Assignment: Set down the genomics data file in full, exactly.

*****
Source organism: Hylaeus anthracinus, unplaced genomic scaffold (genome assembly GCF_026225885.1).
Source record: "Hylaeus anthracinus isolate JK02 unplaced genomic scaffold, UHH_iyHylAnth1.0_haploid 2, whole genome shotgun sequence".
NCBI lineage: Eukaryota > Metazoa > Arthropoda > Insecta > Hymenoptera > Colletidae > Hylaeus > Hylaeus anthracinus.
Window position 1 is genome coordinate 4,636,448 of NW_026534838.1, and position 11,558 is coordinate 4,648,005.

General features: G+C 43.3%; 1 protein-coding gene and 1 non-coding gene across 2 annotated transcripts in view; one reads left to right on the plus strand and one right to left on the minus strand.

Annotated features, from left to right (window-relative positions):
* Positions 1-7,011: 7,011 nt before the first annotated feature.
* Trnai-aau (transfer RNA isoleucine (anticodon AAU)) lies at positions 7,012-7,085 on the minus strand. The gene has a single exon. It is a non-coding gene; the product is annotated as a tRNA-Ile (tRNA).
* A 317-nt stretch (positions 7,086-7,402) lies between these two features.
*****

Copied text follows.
Source organism: Hylaeus anthracinus, unplaced genomic scaffold (genome assembly GCF_026225885.1).
Source record: "Hylaeus anthracinus isolate JK02 unplaced genomic scaffold, UHH_iyHylAnth1.0_haploid 2, whole genome shotgun sequence".
NCBI lineage: Eukaryota > Metazoa > Arthropoda > Insecta > Hymenoptera > Colletidae > Hylaeus > Hylaeus anthracinus.
Window position 1 is genome coordinate 4,636,448 of NW_026534838.1, and position 11,558 is coordinate 4,648,005.

General features: G+C 43.3%; 1 protein-coding gene and 1 non-coding gene across 2 annotated transcripts in view; one reads left to right on the plus strand and one right to left on the minus strand.

Annotated features, from left to right (window-relative positions):
* Positions 1-7,011: 7,011 nt before the first annotated feature.
* Trnai-aau (transfer RNA isoleucine (anticodon AAU)) lies at positions 7,012-7,085 on the minus strand. The gene has a single exon. It is a non-coding gene; the product is annotated as a tRNA-Ile (tRNA).
* A 317-nt stretch (positions 7,086-7,402) lies between these two features.